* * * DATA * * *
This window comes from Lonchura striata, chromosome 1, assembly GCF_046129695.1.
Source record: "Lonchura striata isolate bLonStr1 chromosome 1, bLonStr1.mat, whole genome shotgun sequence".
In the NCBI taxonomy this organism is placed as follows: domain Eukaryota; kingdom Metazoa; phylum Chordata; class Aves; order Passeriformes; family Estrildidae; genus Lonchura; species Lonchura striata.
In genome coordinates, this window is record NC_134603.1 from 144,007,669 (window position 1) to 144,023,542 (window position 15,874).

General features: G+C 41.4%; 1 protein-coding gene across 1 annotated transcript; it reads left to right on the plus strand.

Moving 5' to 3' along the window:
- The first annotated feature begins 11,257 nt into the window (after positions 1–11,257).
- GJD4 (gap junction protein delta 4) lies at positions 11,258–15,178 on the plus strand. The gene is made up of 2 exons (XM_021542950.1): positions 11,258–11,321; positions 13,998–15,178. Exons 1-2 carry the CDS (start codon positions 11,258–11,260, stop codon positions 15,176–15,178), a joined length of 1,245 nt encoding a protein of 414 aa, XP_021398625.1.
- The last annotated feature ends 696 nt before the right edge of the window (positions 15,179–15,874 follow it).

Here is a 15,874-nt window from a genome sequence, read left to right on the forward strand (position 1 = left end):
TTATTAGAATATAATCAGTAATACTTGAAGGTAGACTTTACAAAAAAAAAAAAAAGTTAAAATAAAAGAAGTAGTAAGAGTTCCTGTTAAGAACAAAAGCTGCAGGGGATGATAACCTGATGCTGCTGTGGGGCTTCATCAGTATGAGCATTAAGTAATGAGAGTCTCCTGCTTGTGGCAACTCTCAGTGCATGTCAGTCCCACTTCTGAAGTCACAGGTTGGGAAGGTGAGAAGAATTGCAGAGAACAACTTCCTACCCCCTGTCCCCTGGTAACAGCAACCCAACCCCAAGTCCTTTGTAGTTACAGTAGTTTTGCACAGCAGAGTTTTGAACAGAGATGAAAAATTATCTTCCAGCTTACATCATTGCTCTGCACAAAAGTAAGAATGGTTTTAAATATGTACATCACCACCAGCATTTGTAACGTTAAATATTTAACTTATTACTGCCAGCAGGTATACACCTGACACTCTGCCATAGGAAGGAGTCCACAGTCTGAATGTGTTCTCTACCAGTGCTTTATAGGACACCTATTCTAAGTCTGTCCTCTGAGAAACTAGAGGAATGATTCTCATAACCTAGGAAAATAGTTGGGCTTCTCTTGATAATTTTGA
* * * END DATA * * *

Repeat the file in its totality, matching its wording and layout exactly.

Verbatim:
This window comes from Lonchura striata, chromosome 1, assembly GCF_046129695.1.
Source record: "Lonchura striata isolate bLonStr1 chromosome 1, bLonStr1.mat, whole genome shotgun sequence".
In the NCBI taxonomy this organism is placed as follows: domain Eukaryota; kingdom Metazoa; phylum Chordata; class Aves; order Passeriformes; family Estrildidae; genus Lonchura; species Lonchura striata.
In genome coordinates, this window is record NC_134603.1 from 144,007,669 (window position 1) to 144,023,542 (window position 15,874).

General features: G+C 41.4%; 1 protein-coding gene across 1 annotated transcript; it reads left to right on the plus strand.

Moving 5' to 3' along the window:
- The first annotated feature begins 11,257 nt into the window (after positions 1–11,257).
- GJD4 (gap junction protein delta 4) lies at positions 11,258–15,178 on the plus strand. The gene is made up of 2 exons (XM_021542950.1): positions 11,258–11,321; positions 13,998–15,178. Exons 1-2 carry the CDS (start codon positions 11,258–11,260, stop codon positions 15,176–15,178), a joined length of 1,245 nt encoding a protein of 414 aa, XP_021398625.1.
- The last annotated feature ends 696 nt before the right edge of the window (positions 15,179–15,874 follow it).

Here is a 15,874-nt window from a genome sequence, read left to right on the forward strand (position 1 = left end):
TTATTAGAATATAATCAGTAATACTTGAAGGTAGACTTTACAAAAAAAAAAAAAAGTTAAAATAAAAGAAGTAGTAAGAGTTCCTGTTAAGAACAAAAGCTGCAGGGGATGATAACCTGATGCTGCTGTGGGGCTTCATCAGTATGAGCATTAAGTAATGAGAGTCTCCTGCTTGTGGCAACTCTCAGTGCATGTCAGTCCCACTTCTGAAGTCACAGGTTGGGAAGGTGAGAAGAATTGCAGAGAACAACTTCCTACCCCCTGTCCCCTGGTAACAGCAACCCAACCCCAAGTCCTTTGTAGTTACAGTAGTTTTGCACAGCAGAGTTTTGAACAGAGATGAAAAATTATCTTCCAGCTTACATCATTGCTCTGCACAAAAGTAAGAATGGTTTTAAATATGTACATCACCACCAGCATTTGTAACGTTAAATATTTAACTTATTACTGCCAGCAGGTATACACCTGACACTCTGCCATAGGAAGGAGTCCACAGTCTGAATGTGTTCTCTACCAGTGCTTTATAGGACACCTATTCTAAGTCTGTCCTCTGAGAAACTAGAGGAATGATTCTCATAACCTAGGAAAATAGTTGGGCTTCTCTTGATAATTTTGA